One of the things that this column – New Worlds Weekly – has tried to do is explore science fiction and understand it better as a genre by digging deeper. And what better way to do it than by picking the brains of its practitioners, in this case, some fantastic SF authors who I’ve had the privilege of interviewing over the course of the last two years of this column. The second season of this column just ended with its 100th piece. Now is probably a good time to look back at these insightful and enjoyable Q&As (in order of appearance).
3-time Hugo Award winner, and the writer of several acclaimed novels, including the Coyote trilogy, Allen Steele speaks about the need for optimistic science fiction, the role of the genre today and what he – as a sci-fi writer – sees his role to be.
Samit Basu is invariably the first name that pops up in discussions about Indian SF/F. In this interview, he shared with us his insights into the contemporary SF scene in India, the difference in community & fandom between India & the west, the possible future(s) for SF in India, and a great list of essential Indian SF reads.
Thalience is an intriguing concept that is all about giving ‘nature a voice of its own’ and one that author & futurist Karl Schroeder introduced in his 2001 novel, Ventus as a ‘successor to science’. In this interview, Karl Schroder tell us more about Thalience, why more people should be talking about it, and why Thalience is a very simple and direct challenge to Kant’s notion of the ‘thing in itself’ as forever hidden and unknowable.
Bruce Sterling – Writer, cyber-guru, technopundit, futurist and one of the chief architects of the cyberpunk genre. In this interview – in his inimitable fashion – Bruce Sterling tells why and how science fiction is a cultural sensibility and not about the breakthroughs in science via a story about an Indian cricket captain eating crickets. He also shares his thoughts and opinions about design fiction, SF in/from India & what it needs to do better, and whether it’s better to be a Shaper or a Mechanist.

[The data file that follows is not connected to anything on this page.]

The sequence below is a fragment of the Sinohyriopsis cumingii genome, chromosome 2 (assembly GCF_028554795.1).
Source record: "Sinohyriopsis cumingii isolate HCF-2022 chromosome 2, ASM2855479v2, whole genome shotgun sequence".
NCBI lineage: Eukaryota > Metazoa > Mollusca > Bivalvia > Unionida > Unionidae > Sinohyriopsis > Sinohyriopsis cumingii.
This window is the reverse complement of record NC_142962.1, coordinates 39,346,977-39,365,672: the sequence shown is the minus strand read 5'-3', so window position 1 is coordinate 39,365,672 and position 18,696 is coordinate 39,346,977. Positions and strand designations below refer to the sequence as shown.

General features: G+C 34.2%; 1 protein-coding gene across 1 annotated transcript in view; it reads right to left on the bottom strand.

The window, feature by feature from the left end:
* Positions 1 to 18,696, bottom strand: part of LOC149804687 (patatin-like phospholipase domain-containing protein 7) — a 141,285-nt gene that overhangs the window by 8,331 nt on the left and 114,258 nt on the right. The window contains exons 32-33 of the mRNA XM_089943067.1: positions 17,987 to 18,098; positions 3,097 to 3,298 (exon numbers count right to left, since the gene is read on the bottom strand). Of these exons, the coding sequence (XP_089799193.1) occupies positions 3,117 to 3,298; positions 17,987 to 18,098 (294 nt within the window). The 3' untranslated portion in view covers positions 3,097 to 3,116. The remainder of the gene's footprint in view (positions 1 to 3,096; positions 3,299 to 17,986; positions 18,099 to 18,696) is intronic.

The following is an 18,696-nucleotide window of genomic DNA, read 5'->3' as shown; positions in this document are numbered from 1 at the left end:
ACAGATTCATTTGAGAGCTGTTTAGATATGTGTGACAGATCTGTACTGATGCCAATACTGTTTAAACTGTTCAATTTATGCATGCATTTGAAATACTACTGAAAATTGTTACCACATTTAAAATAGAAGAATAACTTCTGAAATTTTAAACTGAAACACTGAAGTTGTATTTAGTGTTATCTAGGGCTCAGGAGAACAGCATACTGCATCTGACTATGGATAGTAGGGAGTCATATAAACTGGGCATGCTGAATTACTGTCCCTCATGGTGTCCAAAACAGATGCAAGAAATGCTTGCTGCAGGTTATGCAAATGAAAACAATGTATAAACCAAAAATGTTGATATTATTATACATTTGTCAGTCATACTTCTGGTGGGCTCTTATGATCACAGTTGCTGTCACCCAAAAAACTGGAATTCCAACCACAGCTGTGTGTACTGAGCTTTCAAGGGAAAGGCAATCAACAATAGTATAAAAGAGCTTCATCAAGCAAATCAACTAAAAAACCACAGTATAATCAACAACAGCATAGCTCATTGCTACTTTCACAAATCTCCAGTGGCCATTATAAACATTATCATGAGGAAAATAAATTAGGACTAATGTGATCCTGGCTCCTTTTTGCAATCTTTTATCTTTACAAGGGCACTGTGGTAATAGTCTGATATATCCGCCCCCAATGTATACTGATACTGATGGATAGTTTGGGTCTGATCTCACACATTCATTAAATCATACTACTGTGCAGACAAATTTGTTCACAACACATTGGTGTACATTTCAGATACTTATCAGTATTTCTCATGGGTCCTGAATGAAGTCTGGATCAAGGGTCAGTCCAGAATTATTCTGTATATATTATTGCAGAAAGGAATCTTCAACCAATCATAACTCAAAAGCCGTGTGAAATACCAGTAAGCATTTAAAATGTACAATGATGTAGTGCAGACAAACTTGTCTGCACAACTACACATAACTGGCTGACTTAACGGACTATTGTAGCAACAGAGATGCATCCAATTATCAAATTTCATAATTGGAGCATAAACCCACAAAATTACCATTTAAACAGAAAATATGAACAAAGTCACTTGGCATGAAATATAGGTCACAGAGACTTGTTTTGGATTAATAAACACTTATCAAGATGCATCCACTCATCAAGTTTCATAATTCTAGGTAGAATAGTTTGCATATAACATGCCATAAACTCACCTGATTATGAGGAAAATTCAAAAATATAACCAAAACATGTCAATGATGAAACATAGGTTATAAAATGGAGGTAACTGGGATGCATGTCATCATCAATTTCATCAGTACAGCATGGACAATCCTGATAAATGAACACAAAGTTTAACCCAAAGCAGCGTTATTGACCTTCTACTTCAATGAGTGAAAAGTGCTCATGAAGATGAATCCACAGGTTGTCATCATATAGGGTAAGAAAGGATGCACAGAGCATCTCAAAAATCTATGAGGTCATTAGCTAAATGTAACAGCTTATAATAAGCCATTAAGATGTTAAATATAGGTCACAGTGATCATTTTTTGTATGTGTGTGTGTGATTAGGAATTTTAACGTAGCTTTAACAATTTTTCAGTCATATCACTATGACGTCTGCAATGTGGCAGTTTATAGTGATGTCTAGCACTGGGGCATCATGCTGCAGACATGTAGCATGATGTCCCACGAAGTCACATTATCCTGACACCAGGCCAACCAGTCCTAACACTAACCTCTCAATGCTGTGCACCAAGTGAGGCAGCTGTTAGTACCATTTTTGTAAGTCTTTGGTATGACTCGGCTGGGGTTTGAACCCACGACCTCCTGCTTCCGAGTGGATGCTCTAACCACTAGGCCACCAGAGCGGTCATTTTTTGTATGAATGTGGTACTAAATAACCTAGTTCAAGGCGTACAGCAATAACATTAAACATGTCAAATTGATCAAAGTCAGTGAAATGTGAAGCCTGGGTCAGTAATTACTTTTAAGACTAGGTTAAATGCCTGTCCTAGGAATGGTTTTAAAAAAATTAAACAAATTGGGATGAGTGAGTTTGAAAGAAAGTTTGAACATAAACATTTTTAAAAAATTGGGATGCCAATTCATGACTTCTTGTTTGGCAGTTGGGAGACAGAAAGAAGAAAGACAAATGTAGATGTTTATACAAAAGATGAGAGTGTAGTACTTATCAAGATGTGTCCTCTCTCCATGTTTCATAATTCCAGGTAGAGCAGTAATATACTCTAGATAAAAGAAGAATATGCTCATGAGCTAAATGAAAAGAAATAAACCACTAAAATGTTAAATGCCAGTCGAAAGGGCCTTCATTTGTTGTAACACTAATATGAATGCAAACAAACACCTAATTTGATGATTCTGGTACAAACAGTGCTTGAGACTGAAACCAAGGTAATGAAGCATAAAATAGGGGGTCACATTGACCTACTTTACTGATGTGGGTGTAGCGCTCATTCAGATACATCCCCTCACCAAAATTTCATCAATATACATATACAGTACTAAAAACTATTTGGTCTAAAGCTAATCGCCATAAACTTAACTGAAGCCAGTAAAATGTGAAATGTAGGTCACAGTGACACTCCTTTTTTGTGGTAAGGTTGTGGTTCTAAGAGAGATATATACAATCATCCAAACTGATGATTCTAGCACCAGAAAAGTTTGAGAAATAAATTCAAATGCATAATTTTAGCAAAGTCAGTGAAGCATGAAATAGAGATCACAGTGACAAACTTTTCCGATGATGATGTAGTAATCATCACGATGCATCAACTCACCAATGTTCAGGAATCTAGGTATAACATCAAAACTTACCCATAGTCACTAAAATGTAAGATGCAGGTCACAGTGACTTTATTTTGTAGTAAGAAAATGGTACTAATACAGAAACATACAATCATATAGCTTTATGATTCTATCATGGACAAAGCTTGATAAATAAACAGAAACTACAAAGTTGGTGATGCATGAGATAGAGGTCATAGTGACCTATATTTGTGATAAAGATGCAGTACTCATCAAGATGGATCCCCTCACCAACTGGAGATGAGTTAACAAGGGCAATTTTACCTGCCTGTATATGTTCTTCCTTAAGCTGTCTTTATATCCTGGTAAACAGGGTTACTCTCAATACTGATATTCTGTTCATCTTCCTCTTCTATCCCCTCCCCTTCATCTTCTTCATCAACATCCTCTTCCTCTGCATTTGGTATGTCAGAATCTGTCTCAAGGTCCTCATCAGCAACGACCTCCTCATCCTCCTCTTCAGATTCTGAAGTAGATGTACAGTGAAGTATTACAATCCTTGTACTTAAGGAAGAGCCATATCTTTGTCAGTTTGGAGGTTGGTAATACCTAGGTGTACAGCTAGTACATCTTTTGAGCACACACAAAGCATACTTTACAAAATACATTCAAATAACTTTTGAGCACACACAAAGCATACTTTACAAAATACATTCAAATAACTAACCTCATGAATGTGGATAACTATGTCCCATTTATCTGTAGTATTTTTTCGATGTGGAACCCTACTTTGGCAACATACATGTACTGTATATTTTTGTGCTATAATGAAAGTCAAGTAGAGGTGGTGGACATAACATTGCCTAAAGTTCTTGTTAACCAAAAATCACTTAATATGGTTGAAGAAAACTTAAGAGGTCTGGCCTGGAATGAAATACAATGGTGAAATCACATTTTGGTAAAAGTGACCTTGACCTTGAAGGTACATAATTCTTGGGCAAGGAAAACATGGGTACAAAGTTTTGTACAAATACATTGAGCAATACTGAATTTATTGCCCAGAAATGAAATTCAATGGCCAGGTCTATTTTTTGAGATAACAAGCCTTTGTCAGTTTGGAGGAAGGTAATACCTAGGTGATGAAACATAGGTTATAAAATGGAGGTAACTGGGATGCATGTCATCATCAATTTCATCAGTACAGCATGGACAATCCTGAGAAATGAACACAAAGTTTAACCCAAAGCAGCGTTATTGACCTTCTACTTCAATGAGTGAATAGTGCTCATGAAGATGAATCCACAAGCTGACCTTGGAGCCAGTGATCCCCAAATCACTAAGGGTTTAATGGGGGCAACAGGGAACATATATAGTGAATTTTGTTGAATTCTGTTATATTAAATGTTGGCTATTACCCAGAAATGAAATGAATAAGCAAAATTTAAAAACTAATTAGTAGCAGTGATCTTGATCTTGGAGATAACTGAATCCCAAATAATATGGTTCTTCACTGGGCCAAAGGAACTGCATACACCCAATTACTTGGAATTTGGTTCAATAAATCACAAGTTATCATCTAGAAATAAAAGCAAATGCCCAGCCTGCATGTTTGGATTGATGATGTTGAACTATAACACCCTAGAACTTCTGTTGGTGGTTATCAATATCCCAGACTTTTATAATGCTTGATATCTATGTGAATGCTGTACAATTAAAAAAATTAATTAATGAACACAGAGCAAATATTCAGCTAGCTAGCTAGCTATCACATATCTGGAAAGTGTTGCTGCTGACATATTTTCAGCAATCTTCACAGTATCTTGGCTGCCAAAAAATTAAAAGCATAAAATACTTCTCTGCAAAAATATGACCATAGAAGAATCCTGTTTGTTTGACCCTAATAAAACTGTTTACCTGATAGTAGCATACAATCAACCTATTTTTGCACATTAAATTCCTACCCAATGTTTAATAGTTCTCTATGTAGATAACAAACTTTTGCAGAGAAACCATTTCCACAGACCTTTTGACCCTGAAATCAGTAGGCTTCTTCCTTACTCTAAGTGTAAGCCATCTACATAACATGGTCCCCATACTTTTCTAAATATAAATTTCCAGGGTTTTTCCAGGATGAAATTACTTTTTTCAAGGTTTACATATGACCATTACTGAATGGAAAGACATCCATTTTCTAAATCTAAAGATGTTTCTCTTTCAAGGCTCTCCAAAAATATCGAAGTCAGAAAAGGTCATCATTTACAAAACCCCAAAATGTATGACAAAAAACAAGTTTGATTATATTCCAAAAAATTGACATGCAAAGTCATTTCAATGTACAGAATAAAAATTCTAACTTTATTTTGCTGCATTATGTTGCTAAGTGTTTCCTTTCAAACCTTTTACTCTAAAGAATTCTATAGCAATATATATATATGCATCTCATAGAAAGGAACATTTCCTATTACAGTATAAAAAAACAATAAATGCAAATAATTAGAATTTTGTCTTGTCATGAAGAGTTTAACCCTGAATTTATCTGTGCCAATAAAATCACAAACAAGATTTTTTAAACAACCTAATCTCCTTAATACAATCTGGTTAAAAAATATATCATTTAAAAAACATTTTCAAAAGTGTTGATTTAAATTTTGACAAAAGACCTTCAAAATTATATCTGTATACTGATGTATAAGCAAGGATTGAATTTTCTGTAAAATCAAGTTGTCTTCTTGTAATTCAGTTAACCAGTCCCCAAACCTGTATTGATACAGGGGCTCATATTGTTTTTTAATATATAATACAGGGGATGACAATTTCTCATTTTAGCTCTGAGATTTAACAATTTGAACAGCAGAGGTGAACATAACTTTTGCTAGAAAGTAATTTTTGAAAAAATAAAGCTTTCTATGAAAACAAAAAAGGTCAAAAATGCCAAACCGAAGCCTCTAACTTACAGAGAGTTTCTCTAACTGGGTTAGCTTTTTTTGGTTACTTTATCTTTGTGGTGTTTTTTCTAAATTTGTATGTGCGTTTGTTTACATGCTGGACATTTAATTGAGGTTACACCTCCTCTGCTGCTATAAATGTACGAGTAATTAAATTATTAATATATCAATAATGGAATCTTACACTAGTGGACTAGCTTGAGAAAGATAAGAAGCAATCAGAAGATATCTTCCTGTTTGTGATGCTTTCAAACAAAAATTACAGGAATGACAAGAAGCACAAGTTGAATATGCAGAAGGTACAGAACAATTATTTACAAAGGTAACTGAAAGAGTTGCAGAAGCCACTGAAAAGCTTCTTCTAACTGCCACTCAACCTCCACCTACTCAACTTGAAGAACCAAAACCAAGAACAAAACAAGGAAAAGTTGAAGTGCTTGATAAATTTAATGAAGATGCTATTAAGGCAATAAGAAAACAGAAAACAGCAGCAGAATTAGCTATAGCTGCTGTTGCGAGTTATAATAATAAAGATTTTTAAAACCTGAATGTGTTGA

In an age where we have seen social networks influence elections, Infomocracy – as a political thriller as well – is a timely read and a great example of extrapolative science fiction that deals squarely with the intersection of democracy and technology in a possible (and plausible) version future. In this Q&A, its author, Malka Older – one of the keenest minds in contemporary SF – shares her insightful thoughts on Cambridge Analytica hacking democracy, the future world of Infomocracy where nation-states exist in name only, and her views on politics, elections & democracy.
Yudhanjaya Wijeratne is one of the most exciting new science fiction writers from South Asia and who has already begun making waves on the world stage with his hard SF stories and his novel, Numbercaste about a future world where a social network runs society with its algorithmically-enforced caste system. A former journalist who introduced the use of big data into Sri Lankan political discourse, in this interview he shares with his thoughts and opinions on big data, surveillance, social credit systems, Numbercaste and his upcoming alternative history series, the Commonwealth trilogy.
Possibly the most prolific contemporary SF writer, Adam Roberts is also a critic and historian of the genre. In this interview –which also happens to be the 100th edition of New Worlds Weekly – Adam Roberts sheds light on SF literature, its broad sweeps & trends, why SFF is not a ghetto inside the city of Literary Fiction but the reverse, and about the similarities between the formally constitutive structures of jokes and science fiction. He also speaks about his immense body of work, sharing with us his list of must-read contemporary sci-fi as also his tips for creative writing.
That’s it for now. And yes, do remember to submit your entries for the New Worlds Weekly special giveaway, where 5 winners will get to choose which SF novel by Adam Roberts they want as their prize. All you have to do is tell us which edition(s) of the 100 New Worlds Weekly pieces you liked, and WHY – on or before 26/7/18. You can submit a maximum of three entries. So tweet us your entry with the hashtag #NWWonFD AND the link to the piece in question to enter the giveaway. If you’re not on Twitter, you can do the same on Facebook. All the best!
Live long and prosper!
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